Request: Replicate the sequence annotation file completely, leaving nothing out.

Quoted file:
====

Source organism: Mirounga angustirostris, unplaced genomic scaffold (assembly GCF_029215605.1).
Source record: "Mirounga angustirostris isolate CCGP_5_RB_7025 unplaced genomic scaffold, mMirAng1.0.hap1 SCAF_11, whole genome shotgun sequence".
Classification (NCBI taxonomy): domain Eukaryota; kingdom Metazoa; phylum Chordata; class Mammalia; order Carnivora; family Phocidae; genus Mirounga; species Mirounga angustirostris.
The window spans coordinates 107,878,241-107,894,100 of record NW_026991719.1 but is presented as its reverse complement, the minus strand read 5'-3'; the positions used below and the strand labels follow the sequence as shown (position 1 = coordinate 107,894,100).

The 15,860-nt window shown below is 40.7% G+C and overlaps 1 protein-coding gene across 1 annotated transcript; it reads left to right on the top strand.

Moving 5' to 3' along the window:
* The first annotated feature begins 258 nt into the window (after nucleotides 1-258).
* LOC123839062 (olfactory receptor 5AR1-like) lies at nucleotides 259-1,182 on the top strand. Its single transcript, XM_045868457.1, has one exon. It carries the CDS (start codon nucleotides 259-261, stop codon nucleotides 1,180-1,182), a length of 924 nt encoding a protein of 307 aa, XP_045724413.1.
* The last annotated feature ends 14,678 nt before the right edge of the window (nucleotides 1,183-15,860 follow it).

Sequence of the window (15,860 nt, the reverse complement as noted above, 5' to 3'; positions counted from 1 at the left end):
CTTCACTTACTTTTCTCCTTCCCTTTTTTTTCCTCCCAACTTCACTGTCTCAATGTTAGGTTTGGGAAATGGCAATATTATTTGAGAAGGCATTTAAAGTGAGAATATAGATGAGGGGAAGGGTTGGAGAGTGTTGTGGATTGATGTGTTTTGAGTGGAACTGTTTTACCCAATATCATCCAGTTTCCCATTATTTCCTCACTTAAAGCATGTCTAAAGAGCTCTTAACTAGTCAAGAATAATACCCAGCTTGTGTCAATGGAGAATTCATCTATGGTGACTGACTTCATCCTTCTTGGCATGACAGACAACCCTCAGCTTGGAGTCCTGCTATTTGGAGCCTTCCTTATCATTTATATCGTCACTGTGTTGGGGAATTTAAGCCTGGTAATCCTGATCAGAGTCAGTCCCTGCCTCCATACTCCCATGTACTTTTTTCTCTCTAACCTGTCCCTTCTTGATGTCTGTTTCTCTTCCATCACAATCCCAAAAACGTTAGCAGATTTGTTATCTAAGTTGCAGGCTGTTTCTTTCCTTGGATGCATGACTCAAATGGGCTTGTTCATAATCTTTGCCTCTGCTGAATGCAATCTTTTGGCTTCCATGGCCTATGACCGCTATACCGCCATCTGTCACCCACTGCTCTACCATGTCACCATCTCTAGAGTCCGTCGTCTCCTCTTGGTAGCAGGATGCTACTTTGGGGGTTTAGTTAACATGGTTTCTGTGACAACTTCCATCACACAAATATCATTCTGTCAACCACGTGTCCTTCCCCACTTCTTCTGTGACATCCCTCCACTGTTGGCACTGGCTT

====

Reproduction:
Source organism: Mirounga angustirostris, unplaced genomic scaffold (assembly GCF_029215605.1).
Source record: "Mirounga angustirostris isolate CCGP_5_RB_7025 unplaced genomic scaffold, mMirAng1.0.hap1 SCAF_11, whole genome shotgun sequence".
Classification (NCBI taxonomy): domain Eukaryota; kingdom Metazoa; phylum Chordata; class Mammalia; order Carnivora; family Phocidae; genus Mirounga; species Mirounga angustirostris.
The window spans coordinates 107,878,241-107,894,100 of record NW_026991719.1 but is presented as its reverse complement, the minus strand read 5'-3'; the positions used below and the strand labels follow the sequence as shown (position 1 = coordinate 107,894,100).

The 15,860-nt window shown below is 40.7% G+C and overlaps 1 protein-coding gene across 1 annotated transcript; it reads left to right on the top strand.

Moving 5' to 3' along the window:
* The first annotated feature begins 258 nt into the window (after nucleotides 1-258).
* LOC123839062 (olfactory receptor 5AR1-like) lies at nucleotides 259-1,182 on the top strand. Its single transcript, XM_045868457.1, has one exon. It carries the CDS (start codon nucleotides 259-261, stop codon nucleotides 1,180-1,182), a length of 924 nt encoding a protein of 307 aa, XP_045724413.1.
* The last annotated feature ends 14,678 nt before the right edge of the window (nucleotides 1,183-15,860 follow it).

Sequence of the window (15,860 nt, the reverse complement as noted above, 5' to 3'; positions counted from 1 at the left end):
CTTCACTTACTTTTCTCCTTCCCTTTTTTTTCCTCCCAACTTCACTGTCTCAATGTTAGGTTTGGGAAATGGCAATATTATTTGAGAAGGCATTTAAAGTGAGAATATAGATGAGGGGAAGGGTTGGAGAGTGTTGTGGATTGATGTGTTTTGAGTGGAACTGTTTTACCCAATATCATCCAGTTTCCCATTATTTCCTCACTTAAAGCATGTCTAAAGAGCTCTTAACTAGTCAAGAATAATACCCAGCTTGTGTCAATGGAGAATTCATCTATGGTGACTGACTTCATCCTTCTTGGCATGACAGACAACCCTCAGCTTGGAGTCCTGCTATTTGGAGCCTTCCTTATCATTTATATCGTCACTGTGTTGGGGAATTTAAGCCTGGTAATCCTGATCAGAGTCAGTCCCTGCCTCCATACTCCCATGTACTTTTTTCTCTCTAACCTGTCCCTTCTTGATGTCTGTTTCTCTTCCATCACAATCCCAAAAACGTTAGCAGATTTGTTATCTAAGTTGCAGGCTGTTTCTTTCCTTGGATGCATGACTCAAATGGGCTTGTTCATAATCTTTGCCTCTGCTGAATGCAATCTTTTGGCTTCCATGGCCTATGACCGCTATACCGCCATCTGTCACCCACTGCTCTACCATGTCACCATCTCTAGAGTCCGTCGTCTCCTCTTGGTAGCAGGATGCTACTTTGGGGGTTTAGTTAACATGGTTTCTGTGACAACTTCCATCACACAAATATCATTCTGTCAACCACGTGTCCTTCCCCACTTCTTCTGTGACATCCCTCCACTGTTGGCACTGGCTT